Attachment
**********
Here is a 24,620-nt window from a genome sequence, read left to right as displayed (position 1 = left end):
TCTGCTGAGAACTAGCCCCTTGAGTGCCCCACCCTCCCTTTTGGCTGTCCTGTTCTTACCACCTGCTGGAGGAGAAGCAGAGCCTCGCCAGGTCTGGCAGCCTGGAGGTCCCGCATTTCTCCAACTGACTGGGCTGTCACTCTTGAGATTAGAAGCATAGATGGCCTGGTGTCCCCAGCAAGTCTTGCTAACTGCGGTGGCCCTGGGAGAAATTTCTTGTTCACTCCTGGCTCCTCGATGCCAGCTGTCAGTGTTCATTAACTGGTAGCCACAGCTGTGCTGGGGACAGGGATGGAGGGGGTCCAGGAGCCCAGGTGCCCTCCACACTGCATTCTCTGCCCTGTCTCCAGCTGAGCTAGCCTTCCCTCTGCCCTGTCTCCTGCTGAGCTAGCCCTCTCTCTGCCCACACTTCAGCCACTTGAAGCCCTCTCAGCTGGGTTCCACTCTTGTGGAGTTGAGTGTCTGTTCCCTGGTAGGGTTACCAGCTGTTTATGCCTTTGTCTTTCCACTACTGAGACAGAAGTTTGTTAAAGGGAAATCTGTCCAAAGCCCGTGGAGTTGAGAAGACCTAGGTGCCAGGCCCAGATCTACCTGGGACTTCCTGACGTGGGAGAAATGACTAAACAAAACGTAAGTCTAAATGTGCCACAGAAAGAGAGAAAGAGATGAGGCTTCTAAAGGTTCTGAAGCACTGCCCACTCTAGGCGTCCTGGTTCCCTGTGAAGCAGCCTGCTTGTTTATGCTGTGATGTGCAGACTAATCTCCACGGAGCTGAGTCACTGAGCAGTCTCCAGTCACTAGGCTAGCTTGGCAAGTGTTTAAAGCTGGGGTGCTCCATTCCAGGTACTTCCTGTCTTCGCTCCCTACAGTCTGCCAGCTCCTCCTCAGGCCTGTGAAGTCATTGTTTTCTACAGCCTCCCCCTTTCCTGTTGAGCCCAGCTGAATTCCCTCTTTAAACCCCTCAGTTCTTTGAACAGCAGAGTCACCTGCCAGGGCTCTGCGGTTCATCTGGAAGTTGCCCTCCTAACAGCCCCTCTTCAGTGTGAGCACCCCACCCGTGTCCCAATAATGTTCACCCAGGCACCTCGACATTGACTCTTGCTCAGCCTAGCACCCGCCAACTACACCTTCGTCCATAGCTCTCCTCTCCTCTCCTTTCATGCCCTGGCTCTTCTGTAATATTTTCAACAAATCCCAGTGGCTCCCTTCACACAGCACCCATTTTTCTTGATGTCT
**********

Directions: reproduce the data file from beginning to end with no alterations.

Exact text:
Here is a 24,620-nt window from a genome sequence, read left to right as displayed (position 1 = left end):
TCTGCTGAGAACTAGCCCCTTGAGTGCCCCACCCTCCCTTTTGGCTGTCCTGTTCTTACCACCTGCTGGAGGAGAAGCAGAGCCTCGCCAGGTCTGGCAGCCTGGAGGTCCCGCATTTCTCCAACTGACTGGGCTGTCACTCTTGAGATTAGAAGCATAGATGGCCTGGTGTCCCCAGCAAGTCTTGCTAACTGCGGTGGCCCTGGGAGAAATTTCTTGTTCACTCCTGGCTCCTCGATGCCAGCTGTCAGTGTTCATTAACTGGTAGCCACAGCTGTGCTGGGGACAGGGATGGAGGGGGTCCAGGAGCCCAGGTGCCCTCCACACTGCATTCTCTGCCCTGTCTCCAGCTGAGCTAGCCTTCCCTCTGCCCTGTCTCCTGCTGAGCTAGCCCTCTCTCTGCCCACACTTCAGCCACTTGAAGCCCTCTCAGCTGGGTTCCACTCTTGTGGAGTTGAGTGTCTGTTCCCTGGTAGGGTTACCAGCTGTTTATGCCTTTGTCTTTCCACTACTGAGACAGAAGTTTGTTAAAGGGAAATCTGTCCAAAGCCCGTGGAGTTGAGAAGACCTAGGTGCCAGGCCCAGATCTACCTGGGACTTCCTGACGTGGGAGAAATGACTAAACAAAACGTAAGTCTAAATGTGCCACAGAAAGAGAGAAAGAGATGAGGCTTCTAAAGGTTCTGAAGCACTGCCCACTCTAGGCGTCCTGGTTCCCTGTGAAGCAGCCTGCTTGTTTATGCTGTGATGTGCAGACTAATCTCCACGGAGCTGAGTCACTGAGCAGTCTCCAGTCACTAGGCTAGCTTGGCAAGTGTTTAAAGCTGGGGTGCTCCATTCCAGGTACTTCCTGTCTTCGCTCCCTACAGTCTGCCAGCTCCTCCTCAGGCCTGTGAAGTCATTGTTTTCTACAGCCTCCCCCTTTCCTGTTGAGCCCAGCTGAATTCCCTCTTTAAACCCCTCAGTTCTTTGAACAGCAGAGTCACCTGCCAGGGCTCTGCGGTTCATCTGGAAGTTGCCCTCCTAACAGCCCCTCTTCAGTGTGAGCACCCCACCCGTGTCCCAATAATGTTCACCCAGGCACCTCGACATTGACTCTTGCTCAGCCTAGCACCCGCCAACTACACCTTCGTCCATAGCTCTCCTCTCCTCTCCTTTCATGCCCTGGCTCTTCTGTAATATTTTCAACAAATCCCAGTGGCTCCCTTCACACAGCACCCATTTTTCTTGATGTCT